Polycystic ovary syndrome (PCOS) isn’t that bad – if you’re a woman who’s a fan of fertility problems, irregular or absent periods, acne, and sporting excess facial hair. But if, like most women, you’d rather have your cycle under control and regular, PCOS can put a real damper on your life. Just ask the women who struggle with it, a staggering estimate of 5-10% of the female population.
As with any syndrome, not every sufferer has the same symptoms. There are even some you can’t see without medical intervention, such as small, fluid-filled cysts on your ovaries. But of all the possible PCOS symptoms, one of its most prevalent (and most painful) is infertility.
“PCOS is the most common anovulatory cause of infertility; it represents about 70-80% of cases,” says Rachel A. McConnell, M.D., Assistant Professor of Obstetrics and Gynecology at Columbia University Medical Center. But, she adds, there’s hope: With treatment, the chances of getting pregnant are very good.
So what are those treatment options? Well, it depends on what kind of havoc PCOS is wreaking in your life; treatment will vary according to your individual symptoms and ultimate goals.
First of all, no matter how PCOS is making you suffer, your doctor will likely start by recommending lifestyle changes that can make a big difference. Many women with PCOS experience some level of resistance to insulin, a hormone produced by the pancreas that enables your body to use sugar for energy. In those with insulin resistance, the body doesn’t use its insulin efficiently, causing a domino effect of symptoms that can ultimately lead to infertility. The best way to combat insulin resistance is exercise and (brace yourself) avoid refined carbs like sugar, white rice, white flour, and potatoes. I KNOW.
It might sound challenging, especially if you’re not all that into the idea of exercising and eating clean, but don’t see this as a depressing series of un-fun changes – baby steps will make it much more tolerable. Start out by just incorporating more movement into your daily routine – taking the stairs, parking at the back of the grocery store parking lot – and make dietary tweaks like swapping out white bread for whole grain, drinking water instead of juice, and the like. Once you’re accustomed to those small changes, it won’t seem like such a leap to make bigger ones.
According to the American College of Obstetrics and Gynecology, even a 10-15 pound weight loss can regulate periods, and a 2016 study by Penn State University found that women who lost weight before attempting fertility treatments were more likely to have a baby. Of course, weight does not always correlate with health, and women of all weights and sizes can go on to have healthy pregnancies. And if your doctor is looking solely to weight loss to address the problem, then you might want to find a new doctor.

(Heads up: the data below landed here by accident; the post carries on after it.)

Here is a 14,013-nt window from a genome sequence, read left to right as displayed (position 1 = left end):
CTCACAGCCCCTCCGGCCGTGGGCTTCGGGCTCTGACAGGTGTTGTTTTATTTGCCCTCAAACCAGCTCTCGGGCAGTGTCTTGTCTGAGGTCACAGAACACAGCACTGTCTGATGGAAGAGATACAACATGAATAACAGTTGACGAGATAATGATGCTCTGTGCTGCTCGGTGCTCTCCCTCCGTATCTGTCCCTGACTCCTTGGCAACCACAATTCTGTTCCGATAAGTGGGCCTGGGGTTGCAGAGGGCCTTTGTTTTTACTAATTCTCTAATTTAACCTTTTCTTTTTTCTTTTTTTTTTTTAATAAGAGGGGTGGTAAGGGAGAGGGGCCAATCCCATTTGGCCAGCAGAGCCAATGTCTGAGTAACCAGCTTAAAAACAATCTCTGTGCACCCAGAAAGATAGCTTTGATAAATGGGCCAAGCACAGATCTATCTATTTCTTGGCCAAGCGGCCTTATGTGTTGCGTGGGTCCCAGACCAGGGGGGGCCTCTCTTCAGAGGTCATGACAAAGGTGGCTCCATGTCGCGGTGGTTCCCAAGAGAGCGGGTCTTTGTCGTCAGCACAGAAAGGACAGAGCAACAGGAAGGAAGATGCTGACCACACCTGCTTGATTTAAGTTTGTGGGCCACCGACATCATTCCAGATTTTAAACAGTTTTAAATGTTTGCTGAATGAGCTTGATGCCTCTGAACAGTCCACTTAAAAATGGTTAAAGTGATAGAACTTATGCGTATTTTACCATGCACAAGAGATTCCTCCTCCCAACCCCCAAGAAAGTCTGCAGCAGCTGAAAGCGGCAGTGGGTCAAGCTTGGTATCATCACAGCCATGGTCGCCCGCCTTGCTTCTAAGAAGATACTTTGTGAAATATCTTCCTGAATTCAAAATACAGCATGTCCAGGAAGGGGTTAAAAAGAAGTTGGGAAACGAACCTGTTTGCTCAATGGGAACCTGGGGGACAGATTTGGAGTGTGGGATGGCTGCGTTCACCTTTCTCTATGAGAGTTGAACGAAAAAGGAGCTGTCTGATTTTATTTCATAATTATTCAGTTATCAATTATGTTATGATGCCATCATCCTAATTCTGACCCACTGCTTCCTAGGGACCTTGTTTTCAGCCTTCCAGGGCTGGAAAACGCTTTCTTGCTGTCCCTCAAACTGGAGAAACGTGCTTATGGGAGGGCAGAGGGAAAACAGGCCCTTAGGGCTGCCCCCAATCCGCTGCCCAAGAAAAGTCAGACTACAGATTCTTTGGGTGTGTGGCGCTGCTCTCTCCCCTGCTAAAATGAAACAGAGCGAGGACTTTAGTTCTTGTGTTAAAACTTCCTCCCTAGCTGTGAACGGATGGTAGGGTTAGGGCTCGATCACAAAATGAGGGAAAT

If pregnancy is, in fact, your goal, your doctor’s next step will probably be a prescription. Dr. McConnell advises women with PCOS to undergo a fertility evaluation after six months of trying unsuccessfully to get pregnant. “Medications to help with ovulation may include the use of pills taken orally, Clomiphene Citrate (Clomid) or Letrozole (Femara). When oral medications fail to make the patient ovulate or become pregnant, injectable medications called gonadotropins can be used,” she says.
Your response to these medications will be closely monitored via frequent hormone testing and ultrasounds (side note: in many cases these are transvaginal ultrasounds – not exactly a picnic, but typically easier than a pap smear). Continuous monitoring is important, not only because your doctor needs to see if the treatment is working, but because these meds stimulate the ovaries so there’s a raised risk of multiple births, especially with the use of gonadotropins. If insulin resistance is still a problem, despite lifestyle changes, an additional medication called Metformin may also be prescribed.
If you’re not trying to get pregnant at the moment, but are still over this whole “suffering from PCOS” thing, your doctor may prescribe birth control pills. Seems weird, sure, but they can help in a couple of ways. First, they regulate your menstrual cycle. And second, they decrease the production of androgens, the male hormones that cause excess hair growth and acne (all women produce androgens, for the record – it’s just that PCOS sufferers produce more than necessary).
But there are non-birth control options as well. “Another treatment to reduce excessive hair growth includes the use of Spironolactone, which will block the effects of androgen at the level of the skin,” says Dr. McConnell. She also suggests electrolysis, a drug-free option wherein hair follicles are “zapped” with a mild electric current, which destroys unwanted hair follicles.
PCOS is a common syndrome, which sucks because it means that far too many of us have to deal with it, but there are options. And for those grappling with its unpleasant symptoms — especially the heartbreak of infertility — the solution could (hopefully) be as close as a phone call to your doctor.
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